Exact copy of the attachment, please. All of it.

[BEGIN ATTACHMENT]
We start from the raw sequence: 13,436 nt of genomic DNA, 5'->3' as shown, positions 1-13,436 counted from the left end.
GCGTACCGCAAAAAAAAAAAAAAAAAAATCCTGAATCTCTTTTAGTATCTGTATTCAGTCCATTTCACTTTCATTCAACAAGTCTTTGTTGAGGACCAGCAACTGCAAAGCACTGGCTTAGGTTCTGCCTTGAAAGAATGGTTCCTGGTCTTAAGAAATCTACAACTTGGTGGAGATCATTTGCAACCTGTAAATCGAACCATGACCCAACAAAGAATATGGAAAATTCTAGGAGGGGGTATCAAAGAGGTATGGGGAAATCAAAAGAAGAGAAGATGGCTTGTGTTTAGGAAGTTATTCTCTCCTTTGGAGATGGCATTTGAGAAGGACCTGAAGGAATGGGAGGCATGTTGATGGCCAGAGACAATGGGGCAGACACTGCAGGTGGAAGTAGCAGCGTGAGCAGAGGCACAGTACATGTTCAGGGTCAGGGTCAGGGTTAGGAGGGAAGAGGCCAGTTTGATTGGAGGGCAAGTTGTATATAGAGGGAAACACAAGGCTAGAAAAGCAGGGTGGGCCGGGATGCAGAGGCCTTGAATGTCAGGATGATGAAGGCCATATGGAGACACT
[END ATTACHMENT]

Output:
We start from the raw sequence: 13,436 nt of genomic DNA, 5'->3' as shown, positions 1-13,436 counted from the left end.
GCGTACCGCAAAAAAAAAAAAAAAAAAATCCTGAATCTCTTTTAGTATCTGTATTCAGTCCATTTCACTTTCATTCAACAAGTCTTTGTTGAGGACCAGCAACTGCAAAGCACTGGCTTAGGTTCTGCCTTGAAAGAATGGTTCCTGGTCTTAAGAAATCTACAACTTGGTGGAGATCATTTGCAACCTGTAAATCGAACCATGACCCAACAAAGAATATGGAAAATTCTAGGAGGGGGTATCAAAGAGGTATGGGGAAATCAAAAGAAGAGAAGATGGCTTGTGTTTAGGAAGTTATTCTCTCCTTTGGAGATGGCATTTGAGAAGGACCTGAAGGAATGGGAGGCATGTTGATGGCCAGAGACAATGGGGCAGACACTGCAGGTGGAAGTAGCAGCGTGAGCAGAGGCACAGTACATGTTCAGGGTCAGGGTCAGGGTTAGGAGGGAAGAGGCCAGTTTGATTGGAGGGCAAGTTGTATATAGAGGGAAACACAAGGCTAGAAAAGCAGGGTGGGCCGGGATGCAGAGGCCTTGAATGTCAGGATGATGAAGGCCATATGGAGACACT